The ship was unusual for its time in that it possessed a broadside of six heavy guns in three twin gun turrets, rather than the four-gun main battery typical of contemporary battleships.[2] The forward and after turrets carried 28 cm (11 inch) K L/40 guns,[b] while the amidships turret mounted a pair of 28 cm (11 inch) guns with shorter L/35 barrels. Her secondary armament consisted of eight 10.5 cm (4.1 in) SK L/35 quick-firing guns mounted in casemates and eight 8.8 cm (3.45 in) SK L/30 quick-firing guns, also casemate mounted. Wörth's armament system was rounded out with six 45 cm (17.7 in) torpedo tubes, all in above-water swivel mounts.[1] The main battery was heavier than that of other capital ships of the period, the secondary armament was considered weak in comparison to other battleships.[2]

The ship was protected with compound armor. Her main belt armor was 400 millimeters (15.7 in) thick in the central section that protected the ammunition magazines and machinery spaces. The deck was 60 mm (2.4 in) thick. The main battery barbettes were protected with 300 mm (11.8 in) thick armor.[1]

Service history[edit]

Construction to 1895[edit]

Wörth was ordered as battleship B,[1] and was laid down at Germaniawerft in Kiel on 3 March 1890. Initial work on the ship proceeded at the slowest pace of all four vessels in the class; her hull was not launched until 6 August 1892, more than eight months after the other three ships. Princess Viktoria, the sister of Kaiser Wilhelm II, christened the ship. Fitting-out work proceeded quickly, and she was commissioned on 31 October 1893, the first ship of the class to enter active duty. Extensive sea trials followed her commissioning and lasted until April 1894. During her trials, she was briefly assigned to the maneuver squadron of the Heimatflotte (Home Fleet) to replace her sister Brandenburg, which was damaged by a boiler pipe explosion.[5][6] On 1 August 1894, Wörth was assigned as the flagship of the German fleet for the annual autumn maneuvers, under the command of Admiral Max von der Goltz. Goltz came aboard the new battleship on 19 August with his staff, which included then-Kapitän zur See (Captain at Sea) Alfred von Tirpitz. Toward the end of the maneuvers, which took place in both the North and Baltic Seas, Kaiser Wilhelm II came aboard Wörth and reviewed a fleet parade on 21 September.[5]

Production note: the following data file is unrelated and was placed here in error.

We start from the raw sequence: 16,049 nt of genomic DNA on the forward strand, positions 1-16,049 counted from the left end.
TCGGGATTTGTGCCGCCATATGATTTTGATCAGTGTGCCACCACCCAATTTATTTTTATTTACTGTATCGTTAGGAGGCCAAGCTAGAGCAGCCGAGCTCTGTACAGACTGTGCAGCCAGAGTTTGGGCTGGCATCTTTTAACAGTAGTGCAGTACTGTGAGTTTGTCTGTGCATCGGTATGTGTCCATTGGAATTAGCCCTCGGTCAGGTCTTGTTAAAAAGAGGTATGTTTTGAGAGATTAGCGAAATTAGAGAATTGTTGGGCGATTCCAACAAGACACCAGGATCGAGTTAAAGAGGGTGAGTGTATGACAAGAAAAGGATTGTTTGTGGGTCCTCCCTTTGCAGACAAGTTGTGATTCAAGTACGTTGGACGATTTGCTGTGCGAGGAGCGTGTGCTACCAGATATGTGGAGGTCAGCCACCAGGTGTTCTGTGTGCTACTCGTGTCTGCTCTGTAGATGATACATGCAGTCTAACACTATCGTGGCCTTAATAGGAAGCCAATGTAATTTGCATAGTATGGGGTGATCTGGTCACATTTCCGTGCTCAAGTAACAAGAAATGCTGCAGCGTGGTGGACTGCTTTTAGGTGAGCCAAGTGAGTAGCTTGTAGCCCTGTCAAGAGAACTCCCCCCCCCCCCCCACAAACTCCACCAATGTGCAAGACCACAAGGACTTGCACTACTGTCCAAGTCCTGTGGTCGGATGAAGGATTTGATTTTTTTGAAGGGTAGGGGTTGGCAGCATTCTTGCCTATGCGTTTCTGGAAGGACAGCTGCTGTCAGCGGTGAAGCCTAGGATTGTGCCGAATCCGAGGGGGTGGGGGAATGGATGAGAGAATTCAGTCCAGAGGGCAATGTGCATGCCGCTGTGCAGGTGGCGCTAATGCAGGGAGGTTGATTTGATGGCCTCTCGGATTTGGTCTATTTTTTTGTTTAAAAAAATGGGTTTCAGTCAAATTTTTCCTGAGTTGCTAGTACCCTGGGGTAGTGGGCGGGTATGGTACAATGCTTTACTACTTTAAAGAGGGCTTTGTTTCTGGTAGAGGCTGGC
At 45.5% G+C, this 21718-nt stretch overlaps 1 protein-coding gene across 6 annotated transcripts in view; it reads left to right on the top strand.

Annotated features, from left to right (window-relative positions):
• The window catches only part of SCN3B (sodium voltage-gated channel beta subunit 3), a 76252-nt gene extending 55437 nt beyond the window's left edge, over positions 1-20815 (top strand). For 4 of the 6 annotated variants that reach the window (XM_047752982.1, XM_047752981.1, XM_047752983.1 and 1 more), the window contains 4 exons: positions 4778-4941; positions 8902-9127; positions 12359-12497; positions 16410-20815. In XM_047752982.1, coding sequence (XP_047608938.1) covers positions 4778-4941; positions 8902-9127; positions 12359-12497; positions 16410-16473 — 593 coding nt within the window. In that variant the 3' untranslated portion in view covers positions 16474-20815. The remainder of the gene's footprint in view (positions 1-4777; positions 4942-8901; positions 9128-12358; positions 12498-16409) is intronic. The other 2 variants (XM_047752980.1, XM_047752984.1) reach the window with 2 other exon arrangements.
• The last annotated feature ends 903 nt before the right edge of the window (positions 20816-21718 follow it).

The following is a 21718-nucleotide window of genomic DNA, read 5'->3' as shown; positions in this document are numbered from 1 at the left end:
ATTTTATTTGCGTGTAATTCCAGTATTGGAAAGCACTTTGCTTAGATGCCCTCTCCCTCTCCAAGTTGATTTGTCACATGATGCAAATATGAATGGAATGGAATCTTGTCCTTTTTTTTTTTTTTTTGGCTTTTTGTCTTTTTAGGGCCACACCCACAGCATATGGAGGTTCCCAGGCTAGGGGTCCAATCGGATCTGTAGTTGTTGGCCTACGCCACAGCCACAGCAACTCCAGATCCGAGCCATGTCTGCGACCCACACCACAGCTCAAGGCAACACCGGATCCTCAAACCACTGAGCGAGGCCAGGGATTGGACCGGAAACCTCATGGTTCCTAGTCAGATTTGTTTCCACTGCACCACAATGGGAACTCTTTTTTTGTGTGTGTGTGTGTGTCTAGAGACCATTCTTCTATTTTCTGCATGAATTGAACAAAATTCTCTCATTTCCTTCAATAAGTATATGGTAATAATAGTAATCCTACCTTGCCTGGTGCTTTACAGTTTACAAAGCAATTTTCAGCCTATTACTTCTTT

Wörth in the Kiel Canal before 1901

During this period, Wörth was commanded by Prince Heinrich, the younger brother of Wilhelm II;[7] the senior watch officer aboard the ship in 1894 was Franz von Hipper, who went on to command the German battlecruiser squadron during World War I and later the entire High Seas Fleet.[8] On 1 November, Czar Alexander III of Russia died; Wilhelm II initially planned to send his brother to St. Petersburg to represent Germany at the funeral aboard his flagship. But General Bernhard Franz Wilhelm von Werder suggested that sending a warship named for the Battle of Wörth of the still-recent Franco-Prussian War of 1870–1871 would antagonize the French delegation and would be unwise, given the recently signed Franco-Russian Alliance. Wilhelm II agreed, and so Prince Heinrich traveled to the funeral by train.[9] After her sister Kurfürst Friedrich Wilhelm entered service, she replaced Wörth as the fleet flagship. Wörth was thereafter assigned to I Division of I Squadron, in turn replacing the old ironclad Deutschland.[5]

Wörth and the rest of the squadron attended ceremonies for the Kaiser Wilhelm Canal at Kiel on 3 December 1894.[7] The squadron subsequently began a winter training cruise in the Baltic Sea; this was the first such cruise by the German fleet. In previous years, the bulk of the fleet was deactivated for the winter months. I Division anchored in Stockholm from 7 to 11 December, during the 300th anniversary of the birth of Swedish king Gustavus Adolphus. Further exercises were conducted in the Baltic before the ships had to put into their home ports for repairs.[7] From 19 December to 27 March 1895, Wörth returned to her old duty as fleet flagship while Kurfürst Friedrich Wilhelm was in dock for repairs.[10] The ship was occupied with individual and divisional training in early 1895. In May, more fleet maneuvers were carried out in the western Baltic, concluding with a visit by the fleet to Kirkwall in Orkney. The squadron returned to Kiel in early June, where preparations were underway for the opening of the Kaiser Wilhelm Canal. Tactical exercises were carried out in Kiel Bay in the presence of foreign delegations to the opening ceremony.[11]